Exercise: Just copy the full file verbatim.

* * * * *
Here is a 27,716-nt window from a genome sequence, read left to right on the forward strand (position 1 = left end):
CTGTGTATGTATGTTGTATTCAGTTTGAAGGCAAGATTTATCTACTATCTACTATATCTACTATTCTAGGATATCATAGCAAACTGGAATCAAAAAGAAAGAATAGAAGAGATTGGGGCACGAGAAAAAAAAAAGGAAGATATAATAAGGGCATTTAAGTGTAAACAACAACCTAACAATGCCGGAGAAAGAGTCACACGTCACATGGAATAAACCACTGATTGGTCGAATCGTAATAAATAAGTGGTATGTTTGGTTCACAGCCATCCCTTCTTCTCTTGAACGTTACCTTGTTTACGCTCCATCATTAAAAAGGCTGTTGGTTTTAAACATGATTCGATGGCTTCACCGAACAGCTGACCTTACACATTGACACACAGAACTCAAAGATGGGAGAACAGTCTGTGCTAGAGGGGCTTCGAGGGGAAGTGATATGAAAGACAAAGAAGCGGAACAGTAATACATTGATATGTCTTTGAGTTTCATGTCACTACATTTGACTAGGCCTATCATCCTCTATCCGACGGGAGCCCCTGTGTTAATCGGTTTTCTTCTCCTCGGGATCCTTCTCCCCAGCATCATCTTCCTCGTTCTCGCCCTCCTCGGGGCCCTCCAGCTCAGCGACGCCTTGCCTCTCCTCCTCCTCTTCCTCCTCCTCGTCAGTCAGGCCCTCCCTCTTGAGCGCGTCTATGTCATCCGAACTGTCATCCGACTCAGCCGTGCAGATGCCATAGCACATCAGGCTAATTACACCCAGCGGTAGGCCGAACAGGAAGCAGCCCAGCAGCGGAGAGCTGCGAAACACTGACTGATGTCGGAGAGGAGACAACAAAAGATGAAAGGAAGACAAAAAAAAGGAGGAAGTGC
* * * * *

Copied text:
Here is a 27,716-nt window from a genome sequence, read left to right on the forward strand (position 1 = left end):
CTGTGTATGTATGTTGTATTCAGTTTGAAGGCAAGATTTATCTACTATCTACTATATCTACTATTCTAGGATATCATAGCAAACTGGAATCAAAAAGAAAGAATAGAAGAGATTGGGGCACGAGAAAAAAAAAAGGAAGATATAATAAGGGCATTTAAGTGTAAACAACAACCTAACAATGCCGGAGAAAGAGTCACACGTCACATGGAATAAACCACTGATTGGTCGAATCGTAATAAATAAGTGGTATGTTTGGTTCACAGCCATCCCTTCTTCTCTTGAACGTTACCTTGTTTACGCTCCATCATTAAAAAGGCTGTTGGTTTTAAACATGATTCGATGGCTTCACCGAACAGCTGACCTTACACATTGACACACAGAACTCAAAGATGGGAGAACAGTCTGTGCTAGAGGGGCTTCGAGGGGAAGTGATATGAAAGACAAAGAAGCGGAACAGTAATACATTGATATGTCTTTGAGTTTCATGTCACTACATTTGACTAGGCCTATCATCCTCTATCCGACGGGAGCCCCTGTGTTAATCGGTTTTCTTCTCCTCGGGATCCTTCTCCCCAGCATCATCTTCCTCGTTCTCGCCCTCCTCGGGGCCCTCCAGCTCAGCGACGCCTTGCCTCTCCTCCTCCTCTTCCTCCTCCTCGTCAGTCAGGCCCTCCCTCTTGAGCGCGTCTATGTCATCCGAACTGTCATCCGACTCAGCCGTGCAGATGCCATAGCACATCAGGCTAATTACACCCAGCGGTAGGCCGAACAGGAAGCAGCCCAGCAGCGGAGAGCTGCGAAACACTGACTGATGTCGGAGAGGAGACAACAAAAGATGAAAGGAAGACAAAAAAAAGGAGGAAGTGC